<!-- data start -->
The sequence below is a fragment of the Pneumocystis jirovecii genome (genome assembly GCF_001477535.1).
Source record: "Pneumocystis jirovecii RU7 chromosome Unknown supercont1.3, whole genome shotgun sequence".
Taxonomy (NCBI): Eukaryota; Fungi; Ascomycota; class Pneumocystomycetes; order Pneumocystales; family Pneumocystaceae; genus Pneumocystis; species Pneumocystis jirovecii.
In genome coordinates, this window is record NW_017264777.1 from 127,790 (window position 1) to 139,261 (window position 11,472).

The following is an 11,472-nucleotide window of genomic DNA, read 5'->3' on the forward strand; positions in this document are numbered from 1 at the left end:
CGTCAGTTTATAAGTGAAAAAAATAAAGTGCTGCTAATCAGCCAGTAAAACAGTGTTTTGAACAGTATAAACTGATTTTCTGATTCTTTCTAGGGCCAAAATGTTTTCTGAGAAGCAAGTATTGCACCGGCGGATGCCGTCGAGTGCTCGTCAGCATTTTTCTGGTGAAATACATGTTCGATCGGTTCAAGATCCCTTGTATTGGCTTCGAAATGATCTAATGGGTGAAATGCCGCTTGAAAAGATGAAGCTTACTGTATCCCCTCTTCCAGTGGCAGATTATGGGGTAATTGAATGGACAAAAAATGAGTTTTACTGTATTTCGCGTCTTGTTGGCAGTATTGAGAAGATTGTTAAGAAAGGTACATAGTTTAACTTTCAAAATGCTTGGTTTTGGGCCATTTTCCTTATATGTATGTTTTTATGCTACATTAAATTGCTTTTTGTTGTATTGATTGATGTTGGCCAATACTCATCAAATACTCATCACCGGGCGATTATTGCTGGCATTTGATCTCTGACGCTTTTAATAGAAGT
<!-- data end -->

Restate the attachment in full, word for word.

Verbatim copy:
The sequence below is a fragment of the Pneumocystis jirovecii genome (genome assembly GCF_001477535.1).
Source record: "Pneumocystis jirovecii RU7 chromosome Unknown supercont1.3, whole genome shotgun sequence".
Taxonomy (NCBI): Eukaryota; Fungi; Ascomycota; class Pneumocystomycetes; order Pneumocystales; family Pneumocystaceae; genus Pneumocystis; species Pneumocystis jirovecii.
In genome coordinates, this window is record NW_017264777.1 from 127,790 (window position 1) to 139,261 (window position 11,472).

The following is an 11,472-nucleotide window of genomic DNA, read 5'->3' on the forward strand; positions in this document are numbered from 1 at the left end:
CGTCAGTTTATAAGTGAAAAAAATAAAGTGCTGCTAATCAGCCAGTAAAACAGTGTTTTGAACAGTATAAACTGATTTTCTGATTCTTTCTAGGGCCAAAATGTTTTCTGAGAAGCAAGTATTGCACCGGCGGATGCCGTCGAGTGCTCGTCAGCATTTTTCTGGTGAAATACATGTTCGATCGGTTCAAGATCCCTTGTATTGGCTTCGAAATGATCTAATGGGTGAAATGCCGCTTGAAAAGATGAAGCTTACTGTATCCCCTCTTCCAGTGGCAGATTATGGGGTAATTGAATGGACAAAAAATGAGTTTTACTGTATTTCGCGTCTTGTTGGCAGTATTGAGAAGATTGTTAAGAAAGGTACATAGTTTAACTTTCAAAATGCTTGGTTTTGGGCCATTTTCCTTATATGTATGTTTTTATGCTACATTAAATTGCTTTTTGTTGTATTGATTGATGTTGGCCAATACTCATCAAATACTCATCACCGGGCGATTATTGCTGGCATTTGATCTCTGACGCTTTTAATAGAAGT